Passionate performances

Name: Brittany Smith
Major: Health and kinesiology (movement and sport science) with a minor in dance
Year: Junior
Hometown: Elmhurst, Illinois

Childhood dreams: At age six, dancing came naturally to Brittany. Then she saw the Broadway production, Riverdance. “I was just in complete awe.” Her passion for Irish dance continued through high school, when she performed on television and competed worldwide, including in Canada, Ireland and Scotland. In 2007, Brittany was ranked 11th regionally, 14th nationally and 36th internationally.

An important audition: When it came time for college, Brittany thought that she wanted to major in dance. After auditioning all around the Midwest, she came to Purdue. “I fell in love with the campus, and committed to the University after finding out I had been selected for the Goldusters Dance Team.”

Pivotal moment: Brittany shattered her hip bone just before her freshman year of high school, was unable to dance, and was in rehab for a year. “Many people told me to retire and hang up my shoes. Those comments made me work really hard to achieve my goals. They made me stronger in the end.”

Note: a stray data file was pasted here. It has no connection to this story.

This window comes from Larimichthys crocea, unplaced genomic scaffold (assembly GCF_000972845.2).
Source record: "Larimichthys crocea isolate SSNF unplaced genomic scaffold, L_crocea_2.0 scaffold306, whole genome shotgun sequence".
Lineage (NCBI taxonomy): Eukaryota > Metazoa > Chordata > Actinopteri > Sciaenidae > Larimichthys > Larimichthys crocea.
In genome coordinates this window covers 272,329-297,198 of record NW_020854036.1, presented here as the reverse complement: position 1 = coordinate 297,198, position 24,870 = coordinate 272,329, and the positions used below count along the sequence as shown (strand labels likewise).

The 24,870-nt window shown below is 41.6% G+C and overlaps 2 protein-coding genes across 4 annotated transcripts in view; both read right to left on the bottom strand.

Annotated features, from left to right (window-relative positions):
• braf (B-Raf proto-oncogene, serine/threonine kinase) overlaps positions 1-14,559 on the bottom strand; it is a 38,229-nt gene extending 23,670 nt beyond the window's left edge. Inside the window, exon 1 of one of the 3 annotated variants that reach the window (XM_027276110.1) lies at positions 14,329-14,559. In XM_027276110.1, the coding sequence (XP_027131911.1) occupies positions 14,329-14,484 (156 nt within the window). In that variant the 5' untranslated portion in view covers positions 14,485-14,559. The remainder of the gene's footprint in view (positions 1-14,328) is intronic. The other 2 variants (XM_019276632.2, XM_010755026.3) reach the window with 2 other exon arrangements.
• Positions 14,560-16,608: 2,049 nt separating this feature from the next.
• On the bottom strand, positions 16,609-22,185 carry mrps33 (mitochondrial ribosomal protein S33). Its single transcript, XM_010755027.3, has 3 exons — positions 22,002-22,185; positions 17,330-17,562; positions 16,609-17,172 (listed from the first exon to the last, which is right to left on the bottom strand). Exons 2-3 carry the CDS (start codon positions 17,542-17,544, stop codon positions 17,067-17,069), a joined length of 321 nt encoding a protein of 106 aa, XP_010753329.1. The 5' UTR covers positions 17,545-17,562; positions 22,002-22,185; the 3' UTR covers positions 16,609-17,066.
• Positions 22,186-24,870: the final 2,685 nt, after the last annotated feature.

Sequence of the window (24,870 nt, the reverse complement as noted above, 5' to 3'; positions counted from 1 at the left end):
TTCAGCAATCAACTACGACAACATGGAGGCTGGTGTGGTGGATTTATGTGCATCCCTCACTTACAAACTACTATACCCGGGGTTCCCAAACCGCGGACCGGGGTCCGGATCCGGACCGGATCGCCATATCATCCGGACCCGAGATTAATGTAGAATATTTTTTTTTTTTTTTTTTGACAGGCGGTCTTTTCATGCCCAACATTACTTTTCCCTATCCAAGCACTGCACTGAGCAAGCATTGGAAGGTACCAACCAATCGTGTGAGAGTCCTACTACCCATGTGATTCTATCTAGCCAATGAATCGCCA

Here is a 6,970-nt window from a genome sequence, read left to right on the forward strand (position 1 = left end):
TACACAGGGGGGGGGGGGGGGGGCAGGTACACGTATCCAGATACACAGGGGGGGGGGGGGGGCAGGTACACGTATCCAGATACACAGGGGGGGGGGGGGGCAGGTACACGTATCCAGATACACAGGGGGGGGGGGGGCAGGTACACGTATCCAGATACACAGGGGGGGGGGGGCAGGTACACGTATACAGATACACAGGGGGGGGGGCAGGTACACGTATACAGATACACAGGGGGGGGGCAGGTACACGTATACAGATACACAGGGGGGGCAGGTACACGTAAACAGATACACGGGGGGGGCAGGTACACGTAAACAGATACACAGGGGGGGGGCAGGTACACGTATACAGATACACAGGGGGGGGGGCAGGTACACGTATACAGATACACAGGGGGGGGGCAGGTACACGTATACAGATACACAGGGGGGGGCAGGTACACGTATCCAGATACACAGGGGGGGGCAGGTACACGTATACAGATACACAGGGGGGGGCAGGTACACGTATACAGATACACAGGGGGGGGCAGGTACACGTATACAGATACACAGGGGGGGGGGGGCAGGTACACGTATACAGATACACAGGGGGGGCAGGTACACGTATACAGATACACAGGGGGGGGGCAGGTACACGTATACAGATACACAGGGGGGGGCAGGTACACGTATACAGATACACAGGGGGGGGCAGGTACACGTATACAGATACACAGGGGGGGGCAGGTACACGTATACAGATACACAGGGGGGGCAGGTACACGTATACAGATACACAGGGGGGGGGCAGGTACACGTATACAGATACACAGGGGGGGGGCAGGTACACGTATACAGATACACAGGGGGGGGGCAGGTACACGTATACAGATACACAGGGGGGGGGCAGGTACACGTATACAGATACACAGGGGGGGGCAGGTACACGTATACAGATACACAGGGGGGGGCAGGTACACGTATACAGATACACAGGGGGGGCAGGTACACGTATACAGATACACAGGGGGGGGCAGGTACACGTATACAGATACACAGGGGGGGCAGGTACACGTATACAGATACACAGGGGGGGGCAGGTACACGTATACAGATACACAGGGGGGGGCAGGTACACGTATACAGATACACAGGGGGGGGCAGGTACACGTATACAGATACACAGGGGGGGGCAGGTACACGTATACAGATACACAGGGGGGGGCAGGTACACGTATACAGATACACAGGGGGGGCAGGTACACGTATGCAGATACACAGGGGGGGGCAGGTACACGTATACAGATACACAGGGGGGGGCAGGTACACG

Personal connection: “A dancer’s body is very delicate. I wanted to learn about the body and staying healthy.” Brittany is taking science classes beyond what is required by her health and kinesiology major. “I want the option of attending a professional school, to possibly become a physician’s assistant. Medicine runs in my family.”

Lessons from dance: “Irish dance has shaped me as a person. In order to really excel at it, you have to be so disciplined and it really pushes your limits. You see what you can take and what you can’t take—how much it’s up to you.”

Choreography: Golduster routines are often collaborative. Brittany likes to incorporate sassy or eye-appealing moves. At the student dance organization, Higher Ground, she and a friend created a hip-hop piece and did a jazz/Irish “tap-off.”

Sharing her passion: Brittany enjoys teaching as much as performing. At Golden Steps Dance Studio in West Lafayette, she has the chance to introduce young students to both Irish dance steps and to some of the culture behind their rich traditions.

Graduation dreams: Brittany’s international ranking qualifies her to audition for Riverdance, but she’s unsure whether her future lies in further study or with a professional dance company.

By Susan Ferringer